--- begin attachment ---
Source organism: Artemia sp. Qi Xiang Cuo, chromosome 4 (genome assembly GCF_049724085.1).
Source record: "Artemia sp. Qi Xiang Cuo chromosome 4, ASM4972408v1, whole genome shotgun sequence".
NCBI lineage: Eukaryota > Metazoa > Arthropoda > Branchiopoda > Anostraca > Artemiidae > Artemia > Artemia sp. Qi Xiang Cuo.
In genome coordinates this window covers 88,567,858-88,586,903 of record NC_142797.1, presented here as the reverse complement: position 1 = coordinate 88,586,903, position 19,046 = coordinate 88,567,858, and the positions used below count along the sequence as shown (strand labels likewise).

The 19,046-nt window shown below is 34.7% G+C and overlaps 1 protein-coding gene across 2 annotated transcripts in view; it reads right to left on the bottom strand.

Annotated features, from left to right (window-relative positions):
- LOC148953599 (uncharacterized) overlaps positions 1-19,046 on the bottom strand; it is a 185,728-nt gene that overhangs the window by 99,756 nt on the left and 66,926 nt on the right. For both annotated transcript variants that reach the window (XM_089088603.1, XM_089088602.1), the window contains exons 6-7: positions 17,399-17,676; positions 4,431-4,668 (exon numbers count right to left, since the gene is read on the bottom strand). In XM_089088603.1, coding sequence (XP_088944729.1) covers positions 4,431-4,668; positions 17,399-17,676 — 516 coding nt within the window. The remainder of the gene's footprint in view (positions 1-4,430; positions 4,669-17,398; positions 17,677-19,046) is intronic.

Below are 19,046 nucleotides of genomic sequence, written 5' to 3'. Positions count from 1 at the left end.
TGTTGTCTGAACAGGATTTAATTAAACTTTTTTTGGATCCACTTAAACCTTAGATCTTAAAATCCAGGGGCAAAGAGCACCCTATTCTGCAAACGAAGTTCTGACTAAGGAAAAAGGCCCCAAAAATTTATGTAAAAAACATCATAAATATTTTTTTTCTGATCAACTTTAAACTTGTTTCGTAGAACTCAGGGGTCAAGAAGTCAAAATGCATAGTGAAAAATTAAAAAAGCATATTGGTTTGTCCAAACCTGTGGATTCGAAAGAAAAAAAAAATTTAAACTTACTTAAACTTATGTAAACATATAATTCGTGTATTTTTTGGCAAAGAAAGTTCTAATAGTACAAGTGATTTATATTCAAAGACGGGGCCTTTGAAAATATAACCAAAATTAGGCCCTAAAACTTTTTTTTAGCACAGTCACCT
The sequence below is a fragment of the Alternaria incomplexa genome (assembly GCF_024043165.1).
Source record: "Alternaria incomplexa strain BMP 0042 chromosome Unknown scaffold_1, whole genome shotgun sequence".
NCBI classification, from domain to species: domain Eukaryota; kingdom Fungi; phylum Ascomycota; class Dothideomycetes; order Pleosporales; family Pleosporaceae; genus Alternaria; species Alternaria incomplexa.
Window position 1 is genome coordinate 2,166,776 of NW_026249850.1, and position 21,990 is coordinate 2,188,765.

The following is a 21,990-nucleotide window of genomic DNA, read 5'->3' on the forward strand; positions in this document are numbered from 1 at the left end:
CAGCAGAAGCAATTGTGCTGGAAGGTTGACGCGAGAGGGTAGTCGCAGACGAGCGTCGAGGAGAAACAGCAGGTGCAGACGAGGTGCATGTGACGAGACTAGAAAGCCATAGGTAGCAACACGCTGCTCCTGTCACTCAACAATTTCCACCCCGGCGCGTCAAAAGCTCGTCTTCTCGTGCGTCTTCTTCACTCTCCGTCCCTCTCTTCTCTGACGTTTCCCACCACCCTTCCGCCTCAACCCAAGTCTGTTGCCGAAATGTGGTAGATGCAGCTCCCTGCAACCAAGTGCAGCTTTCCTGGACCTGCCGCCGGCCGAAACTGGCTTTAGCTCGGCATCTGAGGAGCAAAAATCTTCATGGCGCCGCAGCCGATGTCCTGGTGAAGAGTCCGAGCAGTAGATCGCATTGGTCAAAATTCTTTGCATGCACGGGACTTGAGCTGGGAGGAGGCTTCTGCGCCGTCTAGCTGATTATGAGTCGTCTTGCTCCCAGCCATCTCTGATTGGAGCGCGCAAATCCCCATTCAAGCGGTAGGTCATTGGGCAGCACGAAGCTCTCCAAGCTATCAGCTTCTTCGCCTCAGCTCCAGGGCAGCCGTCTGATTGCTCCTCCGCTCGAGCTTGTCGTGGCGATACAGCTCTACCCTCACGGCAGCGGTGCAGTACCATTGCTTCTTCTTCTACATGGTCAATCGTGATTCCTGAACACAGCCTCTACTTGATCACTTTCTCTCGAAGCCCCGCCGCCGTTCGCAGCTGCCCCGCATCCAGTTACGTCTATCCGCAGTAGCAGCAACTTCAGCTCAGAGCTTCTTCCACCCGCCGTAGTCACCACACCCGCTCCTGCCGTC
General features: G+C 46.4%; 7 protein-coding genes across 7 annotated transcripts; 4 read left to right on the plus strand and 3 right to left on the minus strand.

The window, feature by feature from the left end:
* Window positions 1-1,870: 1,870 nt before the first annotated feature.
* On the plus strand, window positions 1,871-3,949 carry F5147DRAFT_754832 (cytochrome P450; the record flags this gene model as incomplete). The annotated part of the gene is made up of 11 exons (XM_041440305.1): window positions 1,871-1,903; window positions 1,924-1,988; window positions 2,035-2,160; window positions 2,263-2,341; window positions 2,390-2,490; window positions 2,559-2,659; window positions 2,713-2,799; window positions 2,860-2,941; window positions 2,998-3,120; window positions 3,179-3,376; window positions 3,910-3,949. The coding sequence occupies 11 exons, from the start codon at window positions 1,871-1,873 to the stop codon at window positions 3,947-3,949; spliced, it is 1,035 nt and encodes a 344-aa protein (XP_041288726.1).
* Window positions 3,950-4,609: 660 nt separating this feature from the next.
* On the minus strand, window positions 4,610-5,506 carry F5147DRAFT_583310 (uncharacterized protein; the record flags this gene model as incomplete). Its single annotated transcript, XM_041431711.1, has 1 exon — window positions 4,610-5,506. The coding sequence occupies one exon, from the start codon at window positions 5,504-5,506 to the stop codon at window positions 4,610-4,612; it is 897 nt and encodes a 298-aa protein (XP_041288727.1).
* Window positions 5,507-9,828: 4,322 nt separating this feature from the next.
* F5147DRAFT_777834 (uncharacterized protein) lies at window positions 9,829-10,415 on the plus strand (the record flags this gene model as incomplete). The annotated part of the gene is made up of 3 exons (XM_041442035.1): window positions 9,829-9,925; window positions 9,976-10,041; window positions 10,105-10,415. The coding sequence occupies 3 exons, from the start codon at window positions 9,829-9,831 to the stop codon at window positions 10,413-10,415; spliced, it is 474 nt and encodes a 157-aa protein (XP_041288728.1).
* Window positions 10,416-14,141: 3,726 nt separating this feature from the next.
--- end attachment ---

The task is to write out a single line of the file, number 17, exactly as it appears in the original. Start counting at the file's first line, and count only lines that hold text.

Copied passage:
The window, feature by feature from the left end: